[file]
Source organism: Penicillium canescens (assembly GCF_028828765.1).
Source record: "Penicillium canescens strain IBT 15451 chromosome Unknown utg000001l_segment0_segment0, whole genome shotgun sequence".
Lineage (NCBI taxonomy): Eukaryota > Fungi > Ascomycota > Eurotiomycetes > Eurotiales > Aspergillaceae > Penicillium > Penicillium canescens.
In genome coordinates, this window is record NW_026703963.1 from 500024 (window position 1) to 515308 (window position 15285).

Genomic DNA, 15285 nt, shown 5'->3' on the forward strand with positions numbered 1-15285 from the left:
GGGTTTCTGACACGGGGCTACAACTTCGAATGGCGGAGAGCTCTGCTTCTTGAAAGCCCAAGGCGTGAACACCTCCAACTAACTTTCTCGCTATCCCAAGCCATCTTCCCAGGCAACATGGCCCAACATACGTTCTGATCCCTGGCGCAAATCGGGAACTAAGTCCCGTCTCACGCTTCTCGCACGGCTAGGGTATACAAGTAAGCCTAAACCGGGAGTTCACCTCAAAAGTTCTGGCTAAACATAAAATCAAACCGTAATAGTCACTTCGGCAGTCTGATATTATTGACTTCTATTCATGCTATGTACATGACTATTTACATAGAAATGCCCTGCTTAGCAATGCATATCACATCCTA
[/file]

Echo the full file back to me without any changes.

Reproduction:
Source organism: Penicillium canescens (assembly GCF_028828765.1).
Source record: "Penicillium canescens strain IBT 15451 chromosome Unknown utg000001l_segment0_segment0, whole genome shotgun sequence".
Lineage (NCBI taxonomy): Eukaryota > Fungi > Ascomycota > Eurotiomycetes > Eurotiales > Aspergillaceae > Penicillium > Penicillium canescens.
In genome coordinates, this window is record NW_026703963.1 from 500024 (window position 1) to 515308 (window position 15285).

Genomic DNA, 15285 nt, shown 5'->3' on the forward strand with positions numbered 1-15285 from the left:
GGGTTTCTGACACGGGGCTACAACTTCGAATGGCGGAGAGCTCTGCTTCTTGAAAGCCCAAGGCGTGAACACCTCCAACTAACTTTCTCGCTATCCCAAGCCATCTTCCCAGGCAACATGGCCCAACATACGTTCTGATCCCTGGCGCAAATCGGGAACTAAGTCCCGTCTCACGCTTCTCGCACGGCTAGGGTATACAAGTAAGCCTAAACCGGGAGTTCACCTCAAAAGTTCTGGCTAAACATAAAATCAAACCGTAATAGTCACTTCGGCAGTCTGATATTATTGACTTCTATTCATGCTATGTACATGACTATTTACATAGAAATGCCCTGCTTAGCAATGCATATCACATCCTA